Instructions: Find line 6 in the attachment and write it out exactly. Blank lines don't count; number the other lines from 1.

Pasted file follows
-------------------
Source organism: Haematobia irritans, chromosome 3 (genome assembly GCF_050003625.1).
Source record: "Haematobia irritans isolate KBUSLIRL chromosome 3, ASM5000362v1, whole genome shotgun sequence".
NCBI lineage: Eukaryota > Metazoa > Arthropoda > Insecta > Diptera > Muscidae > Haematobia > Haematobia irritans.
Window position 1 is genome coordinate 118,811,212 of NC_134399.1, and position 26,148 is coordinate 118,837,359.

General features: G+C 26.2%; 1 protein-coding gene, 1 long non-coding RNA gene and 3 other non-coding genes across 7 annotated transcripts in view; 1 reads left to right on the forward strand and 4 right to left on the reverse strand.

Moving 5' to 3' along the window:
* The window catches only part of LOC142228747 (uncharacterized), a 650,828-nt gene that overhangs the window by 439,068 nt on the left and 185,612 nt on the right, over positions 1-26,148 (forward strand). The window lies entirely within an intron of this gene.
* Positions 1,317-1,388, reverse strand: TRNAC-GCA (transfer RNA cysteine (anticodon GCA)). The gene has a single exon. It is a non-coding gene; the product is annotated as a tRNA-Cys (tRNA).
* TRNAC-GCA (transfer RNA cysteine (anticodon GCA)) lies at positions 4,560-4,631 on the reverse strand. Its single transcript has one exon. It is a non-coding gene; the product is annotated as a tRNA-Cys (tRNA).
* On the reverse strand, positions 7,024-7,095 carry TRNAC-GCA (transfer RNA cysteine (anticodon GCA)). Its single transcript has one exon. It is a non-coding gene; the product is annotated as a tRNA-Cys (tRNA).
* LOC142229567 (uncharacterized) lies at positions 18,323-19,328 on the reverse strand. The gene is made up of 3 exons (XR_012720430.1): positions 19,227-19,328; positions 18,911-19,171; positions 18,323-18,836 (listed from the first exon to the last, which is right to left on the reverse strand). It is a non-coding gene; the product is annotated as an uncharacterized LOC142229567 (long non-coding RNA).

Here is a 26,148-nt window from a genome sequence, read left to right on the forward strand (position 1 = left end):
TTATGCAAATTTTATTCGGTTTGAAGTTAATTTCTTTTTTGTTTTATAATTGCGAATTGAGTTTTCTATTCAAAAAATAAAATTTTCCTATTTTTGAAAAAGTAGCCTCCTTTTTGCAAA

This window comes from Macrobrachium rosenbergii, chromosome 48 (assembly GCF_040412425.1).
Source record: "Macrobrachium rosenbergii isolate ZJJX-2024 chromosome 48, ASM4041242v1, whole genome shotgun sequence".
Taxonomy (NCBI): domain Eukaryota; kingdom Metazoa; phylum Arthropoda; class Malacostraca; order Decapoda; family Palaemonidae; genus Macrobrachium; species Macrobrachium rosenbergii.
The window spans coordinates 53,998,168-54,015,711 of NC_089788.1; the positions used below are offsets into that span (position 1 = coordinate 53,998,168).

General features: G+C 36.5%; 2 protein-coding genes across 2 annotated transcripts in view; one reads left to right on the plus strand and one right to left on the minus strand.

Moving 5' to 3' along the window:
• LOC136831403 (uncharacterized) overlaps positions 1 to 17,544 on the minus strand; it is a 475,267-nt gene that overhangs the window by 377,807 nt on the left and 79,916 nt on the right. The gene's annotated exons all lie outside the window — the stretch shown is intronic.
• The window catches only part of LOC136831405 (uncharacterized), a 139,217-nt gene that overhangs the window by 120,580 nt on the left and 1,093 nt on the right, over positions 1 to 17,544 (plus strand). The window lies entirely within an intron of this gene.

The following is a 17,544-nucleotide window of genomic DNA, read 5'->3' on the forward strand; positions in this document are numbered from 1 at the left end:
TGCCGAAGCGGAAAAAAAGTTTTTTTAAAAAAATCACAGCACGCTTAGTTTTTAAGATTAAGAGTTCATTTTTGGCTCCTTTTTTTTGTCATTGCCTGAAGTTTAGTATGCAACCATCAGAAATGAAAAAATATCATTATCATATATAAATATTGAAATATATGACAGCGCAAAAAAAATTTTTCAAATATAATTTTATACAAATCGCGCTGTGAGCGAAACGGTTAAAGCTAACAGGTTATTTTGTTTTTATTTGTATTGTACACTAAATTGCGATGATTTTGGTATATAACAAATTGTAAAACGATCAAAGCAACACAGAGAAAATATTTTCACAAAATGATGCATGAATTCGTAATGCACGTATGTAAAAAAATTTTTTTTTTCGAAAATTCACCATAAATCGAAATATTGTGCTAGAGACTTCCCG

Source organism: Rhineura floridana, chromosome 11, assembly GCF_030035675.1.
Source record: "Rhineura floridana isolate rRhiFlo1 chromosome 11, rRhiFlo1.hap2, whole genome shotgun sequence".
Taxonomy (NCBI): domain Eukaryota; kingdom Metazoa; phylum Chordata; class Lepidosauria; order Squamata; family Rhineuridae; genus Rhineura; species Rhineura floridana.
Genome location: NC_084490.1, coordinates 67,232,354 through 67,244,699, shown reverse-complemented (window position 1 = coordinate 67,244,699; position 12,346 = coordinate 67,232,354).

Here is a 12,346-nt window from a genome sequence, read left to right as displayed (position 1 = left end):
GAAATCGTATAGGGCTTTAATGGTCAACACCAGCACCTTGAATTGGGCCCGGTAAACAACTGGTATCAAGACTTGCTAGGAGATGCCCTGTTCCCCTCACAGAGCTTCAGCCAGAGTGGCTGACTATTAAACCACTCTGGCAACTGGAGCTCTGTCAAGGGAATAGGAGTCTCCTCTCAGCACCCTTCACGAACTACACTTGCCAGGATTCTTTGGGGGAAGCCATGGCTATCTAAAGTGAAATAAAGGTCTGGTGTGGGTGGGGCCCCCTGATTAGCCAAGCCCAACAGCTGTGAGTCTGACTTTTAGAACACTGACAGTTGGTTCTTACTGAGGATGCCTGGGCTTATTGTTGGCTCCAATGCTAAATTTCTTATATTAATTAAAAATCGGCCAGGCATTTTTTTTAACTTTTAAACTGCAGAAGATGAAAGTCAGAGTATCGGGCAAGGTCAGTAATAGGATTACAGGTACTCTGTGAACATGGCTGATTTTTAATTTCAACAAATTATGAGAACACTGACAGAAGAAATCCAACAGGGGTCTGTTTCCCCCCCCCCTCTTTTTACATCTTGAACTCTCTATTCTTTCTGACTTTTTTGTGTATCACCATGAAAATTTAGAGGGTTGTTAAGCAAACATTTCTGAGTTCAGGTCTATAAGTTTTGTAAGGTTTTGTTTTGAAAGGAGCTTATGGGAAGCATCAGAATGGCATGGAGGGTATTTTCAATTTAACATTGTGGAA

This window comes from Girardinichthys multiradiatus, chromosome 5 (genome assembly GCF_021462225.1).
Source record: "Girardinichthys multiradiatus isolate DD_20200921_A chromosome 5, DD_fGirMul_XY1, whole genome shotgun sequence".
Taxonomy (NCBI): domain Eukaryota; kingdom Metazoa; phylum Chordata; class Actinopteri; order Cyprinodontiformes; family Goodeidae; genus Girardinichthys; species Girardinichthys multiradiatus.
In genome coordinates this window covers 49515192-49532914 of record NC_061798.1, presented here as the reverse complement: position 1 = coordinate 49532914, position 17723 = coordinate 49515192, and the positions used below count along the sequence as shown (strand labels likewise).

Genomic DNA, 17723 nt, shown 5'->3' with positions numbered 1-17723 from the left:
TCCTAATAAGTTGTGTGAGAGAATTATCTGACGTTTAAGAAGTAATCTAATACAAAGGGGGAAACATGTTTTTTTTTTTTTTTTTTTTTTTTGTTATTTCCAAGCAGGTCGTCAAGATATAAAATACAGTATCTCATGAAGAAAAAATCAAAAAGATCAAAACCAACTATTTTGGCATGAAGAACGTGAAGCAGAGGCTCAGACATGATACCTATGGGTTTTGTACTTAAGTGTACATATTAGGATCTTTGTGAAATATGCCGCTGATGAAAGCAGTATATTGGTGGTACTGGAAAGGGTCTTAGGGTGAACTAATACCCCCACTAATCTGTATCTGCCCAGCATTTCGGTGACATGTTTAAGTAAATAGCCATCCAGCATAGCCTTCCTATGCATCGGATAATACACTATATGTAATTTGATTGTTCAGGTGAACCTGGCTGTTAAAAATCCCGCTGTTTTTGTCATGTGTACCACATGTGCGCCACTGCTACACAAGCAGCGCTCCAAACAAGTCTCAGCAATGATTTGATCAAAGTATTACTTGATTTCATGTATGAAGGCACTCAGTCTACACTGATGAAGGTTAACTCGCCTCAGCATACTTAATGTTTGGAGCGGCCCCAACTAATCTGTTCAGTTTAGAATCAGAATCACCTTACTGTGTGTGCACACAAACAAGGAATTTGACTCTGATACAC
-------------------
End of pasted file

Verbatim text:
Moving 5' to 3' along the window: